In an analysis for the Toronto Sun
, best-selling author Candice Malcolm argued that the record-high prices and sales in Vancouver—which has been recently recognized by The Economist
as the least affordable city in North America—have been spurred by the influx of wealthy foreign investors that keep purchasing properties left and right without occupying these spaces.
“The problem, in part, can be blamed on Canada’s immigration rules — particularly the Immigration Investor Program. Under [this] program, wealthy immigrants could hand over $800,000 to the federal government in exchange for permanent residency,” Malcolm explained in her article.
“Five years later, the government would return the money with no strings attached,” Malcolm wrote. “That’s it. If you had $800,000, or could access it through loans and mortgages, you could get a Canadian passport.”
The analysis cited a 2014 report that provided figures on the long-term results of the now defunct program, which Malcolm deemed a failure. After 10 years of staying in Canada, beneficiaries of the investor program had only $15,800 as taxable salary, with one-third of the immigrant investors not filing tax returns because they supposedly had zero income.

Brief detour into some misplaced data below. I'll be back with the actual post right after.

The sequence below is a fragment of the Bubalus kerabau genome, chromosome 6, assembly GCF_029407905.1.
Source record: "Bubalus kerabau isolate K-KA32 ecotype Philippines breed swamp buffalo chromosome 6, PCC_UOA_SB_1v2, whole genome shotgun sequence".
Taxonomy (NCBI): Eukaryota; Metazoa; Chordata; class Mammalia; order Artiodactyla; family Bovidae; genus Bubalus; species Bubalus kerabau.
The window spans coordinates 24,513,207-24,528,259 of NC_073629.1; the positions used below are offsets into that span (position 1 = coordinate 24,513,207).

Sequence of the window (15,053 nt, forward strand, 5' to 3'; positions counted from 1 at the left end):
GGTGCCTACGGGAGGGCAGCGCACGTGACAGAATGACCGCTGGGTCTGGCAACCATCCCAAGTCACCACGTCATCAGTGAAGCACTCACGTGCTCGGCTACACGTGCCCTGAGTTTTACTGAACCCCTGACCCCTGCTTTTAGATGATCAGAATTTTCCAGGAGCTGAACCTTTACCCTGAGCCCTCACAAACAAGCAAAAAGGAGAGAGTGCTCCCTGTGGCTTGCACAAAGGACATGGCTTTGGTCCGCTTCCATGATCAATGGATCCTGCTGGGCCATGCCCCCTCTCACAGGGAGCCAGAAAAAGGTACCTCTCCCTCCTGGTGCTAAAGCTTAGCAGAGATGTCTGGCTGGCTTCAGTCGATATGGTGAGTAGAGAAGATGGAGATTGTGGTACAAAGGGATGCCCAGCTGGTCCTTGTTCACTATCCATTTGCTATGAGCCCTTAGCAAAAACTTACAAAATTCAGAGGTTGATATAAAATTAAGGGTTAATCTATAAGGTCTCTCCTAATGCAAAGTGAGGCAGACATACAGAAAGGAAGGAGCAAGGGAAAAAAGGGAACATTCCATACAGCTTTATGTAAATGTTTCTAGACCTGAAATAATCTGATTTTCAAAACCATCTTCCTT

“By contrast, the average immigrant who came through the skilled worker program earned $46,800 annually and paid $10,900 in income taxes,” Malcolm said. “Far from being a boon to our economy and creating jobs, these so-called investors are actually a drain on our social system.”
Malcolm called for the implementation of stricter requirements on foreign nationals to avoid a repeat of the previous investor program’s failure.
“If Canada wants to attract wealthy investors, we should require them to invest here, not just snap up Canadian homes, collect welfare, and drive up real estate prices for the rest of us,” she concluded.
Affordability has long been one of Vancouver’s nagging issues, with the cost of an average detached home in the city recently breaching the $2.2-million mark. And while a gamut of reasons have been blamed for these prices, an industry analyst pointed at Canada’s immigration rules as a main driver for the housing sector’s seemingly non-stop growth.